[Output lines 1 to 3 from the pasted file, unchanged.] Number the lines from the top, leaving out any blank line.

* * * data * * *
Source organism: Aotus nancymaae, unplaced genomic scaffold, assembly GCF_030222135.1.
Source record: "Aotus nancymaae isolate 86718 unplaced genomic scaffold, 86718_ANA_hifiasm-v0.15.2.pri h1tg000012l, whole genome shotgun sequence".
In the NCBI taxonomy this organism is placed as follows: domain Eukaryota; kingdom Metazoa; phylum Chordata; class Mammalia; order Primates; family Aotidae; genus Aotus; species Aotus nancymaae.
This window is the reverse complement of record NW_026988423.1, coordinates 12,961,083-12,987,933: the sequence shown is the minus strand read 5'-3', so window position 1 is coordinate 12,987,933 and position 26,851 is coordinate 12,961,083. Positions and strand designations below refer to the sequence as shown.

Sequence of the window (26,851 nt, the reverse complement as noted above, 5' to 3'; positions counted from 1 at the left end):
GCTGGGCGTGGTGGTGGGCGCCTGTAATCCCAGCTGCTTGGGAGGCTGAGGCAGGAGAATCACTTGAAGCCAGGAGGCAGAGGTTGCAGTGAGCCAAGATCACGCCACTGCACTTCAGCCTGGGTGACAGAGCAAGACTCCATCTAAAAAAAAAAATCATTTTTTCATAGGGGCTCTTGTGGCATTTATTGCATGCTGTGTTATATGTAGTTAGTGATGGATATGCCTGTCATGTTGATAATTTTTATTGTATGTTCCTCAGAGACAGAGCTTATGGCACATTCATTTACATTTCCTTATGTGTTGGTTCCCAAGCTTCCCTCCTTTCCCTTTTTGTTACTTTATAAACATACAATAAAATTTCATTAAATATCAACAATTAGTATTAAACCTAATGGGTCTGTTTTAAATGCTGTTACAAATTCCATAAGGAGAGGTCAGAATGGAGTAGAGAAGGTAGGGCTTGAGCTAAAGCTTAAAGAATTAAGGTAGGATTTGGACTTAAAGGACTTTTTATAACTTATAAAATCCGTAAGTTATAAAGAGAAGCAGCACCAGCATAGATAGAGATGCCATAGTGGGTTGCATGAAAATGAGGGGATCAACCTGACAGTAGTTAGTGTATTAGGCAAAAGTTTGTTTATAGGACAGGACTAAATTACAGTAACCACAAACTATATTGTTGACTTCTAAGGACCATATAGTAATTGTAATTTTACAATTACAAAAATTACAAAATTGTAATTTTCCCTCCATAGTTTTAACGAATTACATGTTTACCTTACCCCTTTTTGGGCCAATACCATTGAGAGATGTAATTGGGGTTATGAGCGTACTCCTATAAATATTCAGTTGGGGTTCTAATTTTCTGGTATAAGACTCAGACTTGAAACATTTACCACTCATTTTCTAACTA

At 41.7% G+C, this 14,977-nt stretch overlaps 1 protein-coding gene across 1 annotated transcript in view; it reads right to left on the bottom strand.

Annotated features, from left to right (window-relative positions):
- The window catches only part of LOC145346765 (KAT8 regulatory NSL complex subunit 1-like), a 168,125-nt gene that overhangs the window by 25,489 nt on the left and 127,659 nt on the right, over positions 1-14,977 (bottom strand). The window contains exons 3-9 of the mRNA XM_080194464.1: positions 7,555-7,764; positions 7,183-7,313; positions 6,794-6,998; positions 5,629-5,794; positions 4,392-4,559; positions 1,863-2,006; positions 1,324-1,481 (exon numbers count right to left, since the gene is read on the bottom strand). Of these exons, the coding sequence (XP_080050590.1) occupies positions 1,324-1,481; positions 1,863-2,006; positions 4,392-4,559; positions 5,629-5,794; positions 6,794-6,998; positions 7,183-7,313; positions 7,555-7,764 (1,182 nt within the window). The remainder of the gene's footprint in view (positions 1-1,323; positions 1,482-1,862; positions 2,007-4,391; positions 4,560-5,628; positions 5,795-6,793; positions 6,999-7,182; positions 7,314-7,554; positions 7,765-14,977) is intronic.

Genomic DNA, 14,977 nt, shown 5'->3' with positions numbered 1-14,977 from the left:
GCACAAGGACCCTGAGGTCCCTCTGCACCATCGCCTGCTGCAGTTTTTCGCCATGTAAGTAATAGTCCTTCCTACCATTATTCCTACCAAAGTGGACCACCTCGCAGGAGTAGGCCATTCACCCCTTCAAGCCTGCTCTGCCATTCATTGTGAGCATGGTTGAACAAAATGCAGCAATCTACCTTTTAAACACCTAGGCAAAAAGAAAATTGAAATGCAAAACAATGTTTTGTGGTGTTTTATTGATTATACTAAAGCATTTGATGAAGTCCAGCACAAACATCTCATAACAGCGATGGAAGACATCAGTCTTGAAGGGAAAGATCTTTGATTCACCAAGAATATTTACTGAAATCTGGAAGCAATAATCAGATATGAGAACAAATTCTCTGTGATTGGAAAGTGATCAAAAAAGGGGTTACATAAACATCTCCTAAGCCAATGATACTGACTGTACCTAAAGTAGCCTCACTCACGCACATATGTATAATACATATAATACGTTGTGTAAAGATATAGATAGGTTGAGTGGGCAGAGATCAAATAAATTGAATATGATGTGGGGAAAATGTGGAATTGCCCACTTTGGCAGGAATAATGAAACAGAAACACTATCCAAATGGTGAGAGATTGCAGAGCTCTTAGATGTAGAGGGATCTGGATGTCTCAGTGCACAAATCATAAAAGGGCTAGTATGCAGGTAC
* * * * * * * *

Source organism: Aotus nancymaae, unplaced genomic scaffold, assembly GCF_030222135.1.
Source record: "Aotus nancymaae isolate 86718 unplaced genomic scaffold, 86718_ANA_hifiasm-v0.15.2.pri h1tg000012l, whole genome shotgun sequence".
In the NCBI taxonomy this organism is placed as follows: domain Eukaryota; kingdom Metazoa; phylum Chordata; class Mammalia; order Primates; family Aotidae; genus Aotus; species Aotus nancymaae.